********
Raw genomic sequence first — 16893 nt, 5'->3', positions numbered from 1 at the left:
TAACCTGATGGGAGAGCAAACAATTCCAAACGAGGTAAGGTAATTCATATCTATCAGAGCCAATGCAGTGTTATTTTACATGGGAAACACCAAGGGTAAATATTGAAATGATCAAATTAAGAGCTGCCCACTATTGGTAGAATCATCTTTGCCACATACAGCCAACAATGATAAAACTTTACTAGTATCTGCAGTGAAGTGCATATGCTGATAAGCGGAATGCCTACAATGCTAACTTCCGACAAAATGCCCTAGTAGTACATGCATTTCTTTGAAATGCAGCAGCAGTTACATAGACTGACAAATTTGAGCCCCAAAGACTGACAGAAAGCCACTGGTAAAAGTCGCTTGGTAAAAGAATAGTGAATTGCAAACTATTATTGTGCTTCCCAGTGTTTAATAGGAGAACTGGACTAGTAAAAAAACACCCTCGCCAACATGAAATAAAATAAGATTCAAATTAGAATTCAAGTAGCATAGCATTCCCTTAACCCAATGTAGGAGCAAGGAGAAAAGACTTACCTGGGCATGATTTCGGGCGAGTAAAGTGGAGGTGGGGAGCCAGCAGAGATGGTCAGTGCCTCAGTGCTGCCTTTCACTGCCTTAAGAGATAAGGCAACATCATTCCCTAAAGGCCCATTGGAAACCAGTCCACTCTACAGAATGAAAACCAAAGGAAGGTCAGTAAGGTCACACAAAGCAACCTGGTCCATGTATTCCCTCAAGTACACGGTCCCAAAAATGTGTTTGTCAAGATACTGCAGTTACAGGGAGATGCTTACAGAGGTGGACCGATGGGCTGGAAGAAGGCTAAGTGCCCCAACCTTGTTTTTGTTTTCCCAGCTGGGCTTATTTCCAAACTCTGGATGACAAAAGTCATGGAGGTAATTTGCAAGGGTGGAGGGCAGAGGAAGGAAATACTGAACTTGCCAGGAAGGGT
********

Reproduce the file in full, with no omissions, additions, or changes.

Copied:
Raw genomic sequence first — 16893 nt, 5'->3', positions numbered from 1 at the left:
TAACCTGATGGGAGAGCAAACAATTCCAAACGAGGTAAGGTAATTCATATCTATCAGAGCCAATGCAGTGTTATTTTACATGGGAAACACCAAGGGTAAATATTGAAATGATCAAATTAAGAGCTGCCCACTATTGGTAGAATCATCTTTGCCACATACAGCCAACAATGATAAAACTTTACTAGTATCTGCAGTGAAGTGCATATGCTGATAAGCGGAATGCCTACAATGCTAACTTCCGACAAAATGCCCTAGTAGTACATGCATTTCTTTGAAATGCAGCAGCAGTTACATAGACTGACAAATTTGAGCCCCAAAGACTGACAGAAAGCCACTGGTAAAAGTCGCTTGGTAAAAGAATAGTGAATTGCAAACTATTATTGTGCTTCCCAGTGTTTAATAGGAGAACTGGACTAGTAAAAAAACACCCTCGCCAACATGAAATAAAATAAGATTCAAATTAGAATTCAAGTAGCATAGCATTCCCTTAACCCAATGTAGGAGCAAGGAGAAAAGACTTACCTGGGCATGATTTCGGGCGAGTAAAGTGGAGGTGGGGAGCCAGCAGAGATGGTCAGTGCCTCAGTGCTGCCTTTCACTGCCTTAAGAGATAAGGCAACATCATTCCCTAAAGGCCCATTGGAAACCAGTCCACTCTACAGAATGAAAACCAAAGGAAGGTCAGTAAGGTCACACAAAGCAACCTGGTCCATGTATTCCCTCAAGTACACGGTCCCAAAAATGTGTTTGTCAAGATACTGCAGTTACAGGGAGATGCTTACAGAGGTGGACCGATGGGCTGGAAGAAGGCTAAGTGCCCCAACCTTGTTTTTGTTTTCCCAGCTGGGCTTATTTCCAAACTCTGGATGACAAAAGTCATGGAGGTAATTTGCAAGGGTGGAGGGCAGAGGAAGGAAATACTGAACTTGCCAGGAAGGGT